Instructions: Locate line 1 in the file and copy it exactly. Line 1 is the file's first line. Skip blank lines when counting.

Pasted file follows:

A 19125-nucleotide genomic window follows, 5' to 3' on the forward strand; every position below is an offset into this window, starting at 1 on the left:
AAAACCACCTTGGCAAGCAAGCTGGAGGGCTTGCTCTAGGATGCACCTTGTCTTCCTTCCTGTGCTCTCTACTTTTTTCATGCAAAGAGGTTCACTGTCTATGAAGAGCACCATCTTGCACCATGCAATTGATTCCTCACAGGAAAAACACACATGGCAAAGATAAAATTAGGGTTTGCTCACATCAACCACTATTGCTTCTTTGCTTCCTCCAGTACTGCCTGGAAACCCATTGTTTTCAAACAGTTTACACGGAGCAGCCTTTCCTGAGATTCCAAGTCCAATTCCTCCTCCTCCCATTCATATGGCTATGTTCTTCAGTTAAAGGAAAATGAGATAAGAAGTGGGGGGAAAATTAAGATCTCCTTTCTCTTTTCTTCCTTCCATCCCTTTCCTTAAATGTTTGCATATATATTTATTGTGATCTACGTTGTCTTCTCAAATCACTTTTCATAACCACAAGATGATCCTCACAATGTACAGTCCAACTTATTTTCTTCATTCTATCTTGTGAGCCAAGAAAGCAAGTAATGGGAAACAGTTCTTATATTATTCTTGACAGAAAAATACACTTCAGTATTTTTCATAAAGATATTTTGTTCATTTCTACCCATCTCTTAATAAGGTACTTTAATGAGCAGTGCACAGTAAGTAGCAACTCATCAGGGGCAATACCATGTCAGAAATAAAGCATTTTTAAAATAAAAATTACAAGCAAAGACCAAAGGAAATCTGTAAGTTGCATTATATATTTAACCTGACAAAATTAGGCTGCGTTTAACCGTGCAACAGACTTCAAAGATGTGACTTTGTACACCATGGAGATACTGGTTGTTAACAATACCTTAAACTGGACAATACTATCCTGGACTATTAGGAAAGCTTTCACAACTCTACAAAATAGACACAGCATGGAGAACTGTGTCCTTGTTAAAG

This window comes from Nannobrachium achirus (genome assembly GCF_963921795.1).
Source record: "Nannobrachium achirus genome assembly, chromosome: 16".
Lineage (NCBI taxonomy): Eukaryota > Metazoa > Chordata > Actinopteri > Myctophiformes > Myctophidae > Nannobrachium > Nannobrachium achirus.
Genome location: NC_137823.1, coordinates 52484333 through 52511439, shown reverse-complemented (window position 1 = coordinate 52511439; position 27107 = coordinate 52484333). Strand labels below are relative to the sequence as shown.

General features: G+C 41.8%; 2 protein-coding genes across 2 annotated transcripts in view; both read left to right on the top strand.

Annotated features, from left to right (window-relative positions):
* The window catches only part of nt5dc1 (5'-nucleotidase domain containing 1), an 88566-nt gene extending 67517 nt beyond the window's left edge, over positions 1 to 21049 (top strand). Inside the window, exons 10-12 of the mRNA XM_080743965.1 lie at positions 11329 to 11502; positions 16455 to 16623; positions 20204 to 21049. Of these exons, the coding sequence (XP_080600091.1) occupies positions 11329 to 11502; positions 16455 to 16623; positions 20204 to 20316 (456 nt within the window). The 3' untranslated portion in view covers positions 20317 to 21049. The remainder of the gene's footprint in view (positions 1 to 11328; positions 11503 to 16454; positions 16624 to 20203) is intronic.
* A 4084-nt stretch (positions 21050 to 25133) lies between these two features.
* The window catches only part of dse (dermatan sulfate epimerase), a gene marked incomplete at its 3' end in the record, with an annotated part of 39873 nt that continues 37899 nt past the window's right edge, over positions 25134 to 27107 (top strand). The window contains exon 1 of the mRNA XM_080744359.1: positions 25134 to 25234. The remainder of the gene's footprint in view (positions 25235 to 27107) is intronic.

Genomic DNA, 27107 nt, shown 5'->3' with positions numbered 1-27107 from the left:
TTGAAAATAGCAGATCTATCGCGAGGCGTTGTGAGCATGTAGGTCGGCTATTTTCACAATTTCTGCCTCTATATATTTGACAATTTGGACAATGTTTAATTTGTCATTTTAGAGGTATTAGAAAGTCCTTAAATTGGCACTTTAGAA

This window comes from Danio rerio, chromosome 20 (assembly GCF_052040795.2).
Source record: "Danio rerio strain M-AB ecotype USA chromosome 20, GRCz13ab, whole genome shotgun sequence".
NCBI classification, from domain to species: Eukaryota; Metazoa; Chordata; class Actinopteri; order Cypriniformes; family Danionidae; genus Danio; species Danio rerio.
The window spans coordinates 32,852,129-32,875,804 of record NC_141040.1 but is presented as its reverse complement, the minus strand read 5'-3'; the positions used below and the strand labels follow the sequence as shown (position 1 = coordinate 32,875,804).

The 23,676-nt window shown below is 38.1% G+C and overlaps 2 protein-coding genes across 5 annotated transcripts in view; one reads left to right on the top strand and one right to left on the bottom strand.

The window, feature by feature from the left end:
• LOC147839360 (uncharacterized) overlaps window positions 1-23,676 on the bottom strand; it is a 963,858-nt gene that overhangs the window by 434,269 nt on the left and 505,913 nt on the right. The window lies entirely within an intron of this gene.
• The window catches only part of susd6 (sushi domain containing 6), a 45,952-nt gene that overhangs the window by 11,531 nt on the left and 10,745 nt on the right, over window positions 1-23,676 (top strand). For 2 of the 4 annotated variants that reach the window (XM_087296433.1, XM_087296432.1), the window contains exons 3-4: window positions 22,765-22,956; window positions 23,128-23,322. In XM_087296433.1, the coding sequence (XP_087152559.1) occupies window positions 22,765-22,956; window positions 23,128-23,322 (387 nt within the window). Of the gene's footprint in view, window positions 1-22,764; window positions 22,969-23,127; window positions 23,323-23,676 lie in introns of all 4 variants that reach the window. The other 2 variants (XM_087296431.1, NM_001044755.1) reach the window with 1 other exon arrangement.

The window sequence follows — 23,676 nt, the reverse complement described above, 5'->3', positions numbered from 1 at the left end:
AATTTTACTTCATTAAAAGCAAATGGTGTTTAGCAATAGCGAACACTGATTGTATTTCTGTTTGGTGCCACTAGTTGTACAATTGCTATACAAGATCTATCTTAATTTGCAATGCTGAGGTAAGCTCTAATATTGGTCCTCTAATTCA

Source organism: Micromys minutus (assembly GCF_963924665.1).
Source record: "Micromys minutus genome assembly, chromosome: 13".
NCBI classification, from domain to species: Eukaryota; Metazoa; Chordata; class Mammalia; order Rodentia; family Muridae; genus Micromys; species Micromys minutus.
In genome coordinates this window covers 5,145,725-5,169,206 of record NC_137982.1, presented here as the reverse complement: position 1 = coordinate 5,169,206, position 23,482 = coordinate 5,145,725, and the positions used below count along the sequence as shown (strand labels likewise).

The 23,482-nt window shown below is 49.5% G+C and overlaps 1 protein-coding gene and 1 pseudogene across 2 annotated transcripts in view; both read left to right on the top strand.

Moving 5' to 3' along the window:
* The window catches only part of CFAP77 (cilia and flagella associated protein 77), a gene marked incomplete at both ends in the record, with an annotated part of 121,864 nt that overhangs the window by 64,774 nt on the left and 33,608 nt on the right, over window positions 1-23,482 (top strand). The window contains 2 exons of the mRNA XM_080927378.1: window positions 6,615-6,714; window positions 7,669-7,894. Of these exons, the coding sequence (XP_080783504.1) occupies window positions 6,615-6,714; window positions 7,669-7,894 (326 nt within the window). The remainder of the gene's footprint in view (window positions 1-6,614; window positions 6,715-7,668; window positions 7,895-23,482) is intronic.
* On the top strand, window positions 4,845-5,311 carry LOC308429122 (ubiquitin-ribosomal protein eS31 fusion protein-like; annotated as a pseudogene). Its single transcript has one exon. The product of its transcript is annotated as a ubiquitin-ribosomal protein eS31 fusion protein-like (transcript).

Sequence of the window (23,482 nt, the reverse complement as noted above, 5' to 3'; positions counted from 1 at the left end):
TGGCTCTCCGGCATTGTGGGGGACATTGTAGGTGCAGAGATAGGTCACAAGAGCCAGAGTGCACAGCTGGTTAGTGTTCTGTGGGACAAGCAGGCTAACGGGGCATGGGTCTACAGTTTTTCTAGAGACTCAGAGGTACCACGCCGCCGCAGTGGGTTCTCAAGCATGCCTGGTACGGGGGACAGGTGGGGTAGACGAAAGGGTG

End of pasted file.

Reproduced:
A 19125-nucleotide genomic window follows, 5' to 3' on the forward strand; every position below is an offset into this window, starting at 1 on the left: